Having achieved successful results with the McLean County swine sanitation system, USDA parasitologists adapted the system to Georgia’s climate and soil conditions. By 1934, the modified southern system was in place. The USDA spread the word and instructed farmers in how to apply swine sanitation methods through demonstrations at many community locations and events, including: the Moultrie, Georgia research facility (and Tifton, Georgia after 1941), fairs, exhibitions, local organizations such as the Future Farmers of America, vocational education cooperative programs, veterinary conferences, and short courses in agriculture.
Farmers of the South can now grow hogs practically free from internal parasites and can save thousands of dollars’ worth of meat for food purposes, such as livers, kidneys, leaf lard, and loins, if they will follow the methods worked out by the U.S.D.A. at Moultrie, [Georgia]….T. G. Walters, Teacher of Vocational Agriculture, Moultrie, Georgia, undated
“Accomplishments of Helminthological Investigations.” n.d. U.S. National Animal Parasite Collection Records. Box 98, Folder 3. Special Collections, National Agricultural Library.
Andrews, John S. 1993. Animal Parasite Research in the Zoological Division, Bureau of Animal Industry, U.S. Department of Agriculture, Washington, D.C., 1923-1938. Beltsville, MD: Animal Parasitology Institute, BARC-East, Agricultural Research Service, U.S. Department of Agriculture.
“Conceptual Firsts Accomplished in Helminthological Investigations.” 1961. U.S. National Animal Parasite Collection Records. Box 98, Folder 3. Special Collections, National Agricultural Library.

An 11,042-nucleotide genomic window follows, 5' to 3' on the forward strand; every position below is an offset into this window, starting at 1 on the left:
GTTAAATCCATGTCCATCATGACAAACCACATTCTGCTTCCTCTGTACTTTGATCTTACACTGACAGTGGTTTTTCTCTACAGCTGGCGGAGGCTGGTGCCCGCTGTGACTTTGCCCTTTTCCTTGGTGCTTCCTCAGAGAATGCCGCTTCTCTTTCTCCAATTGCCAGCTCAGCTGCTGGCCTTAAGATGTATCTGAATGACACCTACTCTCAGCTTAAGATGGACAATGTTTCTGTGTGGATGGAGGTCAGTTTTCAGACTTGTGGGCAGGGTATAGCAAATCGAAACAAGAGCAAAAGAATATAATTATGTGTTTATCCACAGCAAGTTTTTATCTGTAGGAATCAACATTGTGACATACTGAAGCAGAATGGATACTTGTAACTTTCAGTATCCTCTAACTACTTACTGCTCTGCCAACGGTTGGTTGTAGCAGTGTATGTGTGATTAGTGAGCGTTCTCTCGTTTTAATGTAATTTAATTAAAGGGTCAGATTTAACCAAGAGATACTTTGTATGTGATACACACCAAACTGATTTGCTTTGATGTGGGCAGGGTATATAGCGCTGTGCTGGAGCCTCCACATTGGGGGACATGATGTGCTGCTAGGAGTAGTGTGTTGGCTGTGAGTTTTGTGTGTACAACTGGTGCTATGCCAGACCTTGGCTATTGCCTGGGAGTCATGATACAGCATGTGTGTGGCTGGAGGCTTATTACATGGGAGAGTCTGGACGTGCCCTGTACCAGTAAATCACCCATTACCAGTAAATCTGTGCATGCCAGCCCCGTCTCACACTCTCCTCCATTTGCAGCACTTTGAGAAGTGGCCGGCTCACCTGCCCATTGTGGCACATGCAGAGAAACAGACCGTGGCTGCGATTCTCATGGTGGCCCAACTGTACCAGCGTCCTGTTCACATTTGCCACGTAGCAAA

Raffensperger, H. B. n.d. “Parasites of Swine (Treatment and control).” U.S. National Animal Parasite Collection Records. Box 98, Folder 3. Special Collections, National Agricultural Library.
Robbins, E. T. 1926. Cheaper and More Profitable Pork through Swine Sanitation: A Review of the McLean County System of Swine Sanitation on Illinois Farms during 1925. Circular 306. Urbana, IL: University of Illinois.
Schwartz, Benjamin. 1934. Controlling Kidney Worms in Swine in the Southern States. U.S. Department of Agriculture Leaflet 108. Washington, DC: U.S. Government Printing Office. https://archive.org/details/controllingkidne108schw.
“The Possibilities for Swine Production in the South.” n.d. U.S. National Animal Parasite Collection Records, Box 136, Folder 1. Special Collections, National Agricultural Library.
U.S. Department of Agriculture. 1924. Annual Reports of the Department of Agriculture for the Year Ended June 30, 1923. Report of the Secretary of Agriculture. Reports of Chiefs. Washington, DC: U.S. Department of Agriculture.
Walters, T. G. n.d. “Turn Your Feeds into Pork, Not Worms.” U.S. National Animal Parasite Collection Records. Box 136, Folder 10. Special Collections, National Agricultural Library.
Wilson, M. C. 1926. Swine Sanitation : Excerpts from 1925 Annual Reports of State and County Extension Agents. Extension Service Circular 22. Washington, DC: U.S. Department of Agriculture. https://archive.org/details/swinesanitatione22wils.